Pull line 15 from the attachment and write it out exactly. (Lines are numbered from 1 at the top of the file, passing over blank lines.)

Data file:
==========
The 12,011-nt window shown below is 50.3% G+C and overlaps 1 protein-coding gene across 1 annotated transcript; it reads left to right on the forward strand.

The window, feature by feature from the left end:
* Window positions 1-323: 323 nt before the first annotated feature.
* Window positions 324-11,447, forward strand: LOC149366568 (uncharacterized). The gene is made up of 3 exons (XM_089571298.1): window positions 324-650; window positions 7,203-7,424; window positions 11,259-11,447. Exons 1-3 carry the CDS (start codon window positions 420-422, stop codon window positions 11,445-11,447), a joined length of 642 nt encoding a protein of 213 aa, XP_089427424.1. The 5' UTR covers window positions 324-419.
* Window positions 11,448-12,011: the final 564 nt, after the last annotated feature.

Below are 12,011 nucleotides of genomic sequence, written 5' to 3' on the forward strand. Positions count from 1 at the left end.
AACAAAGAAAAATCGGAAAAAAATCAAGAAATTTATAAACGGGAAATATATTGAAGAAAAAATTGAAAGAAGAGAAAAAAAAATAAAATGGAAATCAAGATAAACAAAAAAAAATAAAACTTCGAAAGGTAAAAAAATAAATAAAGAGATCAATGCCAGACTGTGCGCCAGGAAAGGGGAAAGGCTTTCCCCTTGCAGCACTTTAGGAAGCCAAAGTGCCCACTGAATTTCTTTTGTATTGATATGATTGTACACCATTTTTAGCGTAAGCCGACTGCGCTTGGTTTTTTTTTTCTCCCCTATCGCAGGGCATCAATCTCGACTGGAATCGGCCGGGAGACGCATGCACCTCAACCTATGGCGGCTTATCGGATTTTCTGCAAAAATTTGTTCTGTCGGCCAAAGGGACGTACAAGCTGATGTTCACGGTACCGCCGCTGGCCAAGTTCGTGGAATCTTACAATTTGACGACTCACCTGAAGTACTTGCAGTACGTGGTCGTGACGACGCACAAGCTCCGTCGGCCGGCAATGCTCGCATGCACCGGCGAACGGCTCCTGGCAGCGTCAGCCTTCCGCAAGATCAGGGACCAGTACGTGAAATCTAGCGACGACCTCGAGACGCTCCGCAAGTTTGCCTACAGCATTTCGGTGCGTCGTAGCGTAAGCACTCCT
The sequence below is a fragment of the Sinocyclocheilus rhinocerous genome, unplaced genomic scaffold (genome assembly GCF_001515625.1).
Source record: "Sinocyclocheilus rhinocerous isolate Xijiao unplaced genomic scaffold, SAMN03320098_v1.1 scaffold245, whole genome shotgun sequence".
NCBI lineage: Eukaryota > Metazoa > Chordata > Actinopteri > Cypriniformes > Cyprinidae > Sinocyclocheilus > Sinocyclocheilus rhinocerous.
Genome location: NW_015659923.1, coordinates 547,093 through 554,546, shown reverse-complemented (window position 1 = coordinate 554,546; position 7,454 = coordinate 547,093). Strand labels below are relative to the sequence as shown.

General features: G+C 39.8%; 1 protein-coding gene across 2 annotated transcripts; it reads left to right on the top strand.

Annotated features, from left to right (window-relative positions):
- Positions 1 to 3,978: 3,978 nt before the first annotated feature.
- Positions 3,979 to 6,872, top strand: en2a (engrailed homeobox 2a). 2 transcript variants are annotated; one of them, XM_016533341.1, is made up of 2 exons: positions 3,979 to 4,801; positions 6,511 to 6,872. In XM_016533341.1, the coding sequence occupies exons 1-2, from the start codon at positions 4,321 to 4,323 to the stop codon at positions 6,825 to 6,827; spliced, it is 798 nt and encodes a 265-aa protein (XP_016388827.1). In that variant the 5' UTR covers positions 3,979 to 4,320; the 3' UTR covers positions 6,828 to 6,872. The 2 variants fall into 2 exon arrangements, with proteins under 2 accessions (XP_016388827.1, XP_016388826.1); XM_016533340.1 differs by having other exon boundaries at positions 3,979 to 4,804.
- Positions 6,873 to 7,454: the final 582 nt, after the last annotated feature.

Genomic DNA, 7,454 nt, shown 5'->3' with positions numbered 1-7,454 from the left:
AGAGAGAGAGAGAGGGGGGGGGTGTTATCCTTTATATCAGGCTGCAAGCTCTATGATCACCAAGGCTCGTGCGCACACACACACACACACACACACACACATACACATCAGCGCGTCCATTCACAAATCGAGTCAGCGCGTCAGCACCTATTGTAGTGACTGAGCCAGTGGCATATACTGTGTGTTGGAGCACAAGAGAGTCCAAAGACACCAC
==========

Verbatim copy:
- Positions 3,979 to 6,872, top strand: en2a (engrailed homeobox 2a). 2 transcript variants are annotated; one of them, XM_016533341.1, is made up of 2 exons: positions 3,979 to 4,801; positions 6,511 to 6,872. In XM_016533341.1, the coding sequence occupies exons 1-2, from the start codon at positions 4,321 to 4,323 to the stop codon at positions 6,825 to 6,827; spliced, it is 798 nt and encodes a 265-aa protein (XP_016388827.1). In that variant the 5' UTR covers positions 3,979 to 4,320; the 3' UTR covers positions 6,828 to 6,872. The 2 variants fall into 2 exon arrangements, with proteins under 2 accessions (XP_016388827.1, XP_016388826.1); XM_016533340.1 differs by having other exon boundaries at positions 3,979 to 4,804.